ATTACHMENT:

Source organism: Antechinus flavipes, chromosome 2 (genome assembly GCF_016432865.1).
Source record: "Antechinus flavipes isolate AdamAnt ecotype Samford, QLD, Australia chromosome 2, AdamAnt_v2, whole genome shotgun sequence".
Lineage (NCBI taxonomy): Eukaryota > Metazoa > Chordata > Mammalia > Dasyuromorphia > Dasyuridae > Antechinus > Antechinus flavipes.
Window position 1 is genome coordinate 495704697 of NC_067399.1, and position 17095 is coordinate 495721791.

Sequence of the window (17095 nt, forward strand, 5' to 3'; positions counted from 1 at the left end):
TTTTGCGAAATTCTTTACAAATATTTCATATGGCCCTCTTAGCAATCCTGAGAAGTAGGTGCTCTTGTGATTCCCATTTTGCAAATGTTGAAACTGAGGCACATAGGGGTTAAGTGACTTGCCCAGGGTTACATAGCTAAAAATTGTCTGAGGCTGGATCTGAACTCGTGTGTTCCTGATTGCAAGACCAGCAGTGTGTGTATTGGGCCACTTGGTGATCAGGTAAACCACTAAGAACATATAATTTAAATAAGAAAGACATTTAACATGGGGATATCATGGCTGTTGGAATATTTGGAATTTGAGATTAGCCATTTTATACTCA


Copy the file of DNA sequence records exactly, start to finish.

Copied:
Source organism: Antechinus flavipes, chromosome 2 (genome assembly GCF_016432865.1).
Source record: "Antechinus flavipes isolate AdamAnt ecotype Samford, QLD, Australia chromosome 2, AdamAnt_v2, whole genome shotgun sequence".
Lineage (NCBI taxonomy): Eukaryota > Metazoa > Chordata > Mammalia > Dasyuromorphia > Dasyuridae > Antechinus > Antechinus flavipes.
Window position 1 is genome coordinate 495704697 of NC_067399.1, and position 17095 is coordinate 495721791.

Sequence of the window (17095 nt, forward strand, 5' to 3'; positions counted from 1 at the left end):
TTTTGCGAAATTCTTTACAAATATTTCATATGGCCCTCTTAGCAATCCTGAGAAGTAGGTGCTCTTGTGATTCCCATTTTGCAAATGTTGAAACTGAGGCACATAGGGGTTAAGTGACTTGCCCAGGGTTACATAGCTAAAAATTGTCTGAGGCTGGATCTGAACTCGTGTGTTCCTGATTGCAAGACCAGCAGTGTGTGTATTGGGCCACTTGGTGATCAGGTAAACCACTAAGAACATATAATTTAAATAAGAAAGACATTTAACATGGGGATATCATGGCTGTTGGAATATTTGGAATTTGAGATTAGCCATTTTATACTCA